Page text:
I posted this photograph at the risk of my siblings never speaking to me again. I was looking for something totally unrelated and found a few of these taken at Perry’s Nut House in Belfast Maine in 1966.
Apparently this was the beginning of my photography career. The camera around my and my sister’s neck were acquired with Kellogg’s box tops I seem to recall. I used that camera a few times and still have it with my initials emblazoned on the front of it with a permanent marker. I’m not sure the photographs I had taken with that camera are even around anymore.
We all went through those incredibly awkward stages. Your mother took your picture standing in front of ridiculous things, dressed in ridiculous clothes. We pull them out every so often and think to ourselves “What were they thinking?” or “Who the heck was dressing me?” or “Were those really the only glasses available in the mid sixties?” What I am finding out, more so as I get older, is the importance of some of these images to other family members regardless of how annoying they are to me.
Distant family members set up a memory page for a branch of my father’s side of the family a couple of days ago and many photographs have been shared. I can’t describe the feeling of seeing pictures of my grandfather that I have never seen before. He’s been gone since 1976 and it feels like this tiny little miracle getting just another, new glimpse of him. We all have the same photos we look at over and over – more so after someone dies. It’s a finite number, you memorize them, inventory them in your head. When someone shares a photograph at first it is so unexpected, then it’s an image you take into your heart. It’s a pretty wonderful thing.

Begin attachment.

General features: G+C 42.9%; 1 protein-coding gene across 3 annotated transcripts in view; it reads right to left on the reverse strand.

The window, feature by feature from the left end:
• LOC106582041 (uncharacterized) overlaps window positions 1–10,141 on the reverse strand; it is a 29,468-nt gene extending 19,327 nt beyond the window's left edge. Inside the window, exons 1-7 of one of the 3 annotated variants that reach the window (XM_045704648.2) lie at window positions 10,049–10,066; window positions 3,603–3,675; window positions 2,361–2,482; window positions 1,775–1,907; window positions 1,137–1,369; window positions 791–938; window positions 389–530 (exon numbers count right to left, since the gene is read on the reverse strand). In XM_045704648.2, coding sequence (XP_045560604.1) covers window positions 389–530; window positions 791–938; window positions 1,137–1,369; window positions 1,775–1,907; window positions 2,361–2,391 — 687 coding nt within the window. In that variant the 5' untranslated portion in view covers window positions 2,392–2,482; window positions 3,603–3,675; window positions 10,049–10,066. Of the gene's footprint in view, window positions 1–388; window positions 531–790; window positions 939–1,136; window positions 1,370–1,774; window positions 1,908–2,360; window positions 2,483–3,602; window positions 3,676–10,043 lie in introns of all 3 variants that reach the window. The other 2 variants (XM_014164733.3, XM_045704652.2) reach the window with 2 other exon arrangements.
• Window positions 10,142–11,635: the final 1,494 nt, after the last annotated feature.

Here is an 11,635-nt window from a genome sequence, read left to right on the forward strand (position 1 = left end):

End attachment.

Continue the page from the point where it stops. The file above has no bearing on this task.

With the photos of me and my sister and brother I laugh at them initially, then I see our children and grandchildren in those faces. There’s the miracle, right there. We are blessed with the technology that now allows us to record with abandon but it’s only a recent phenomenon. My generation and all those before us have a limited number of photographs and I think, no matter how embarrassed you might be, it’s important to share them with your family. You never know what they are going to get out of it.
Meanwhile I’m thinking, “Really Brian, nice socks!”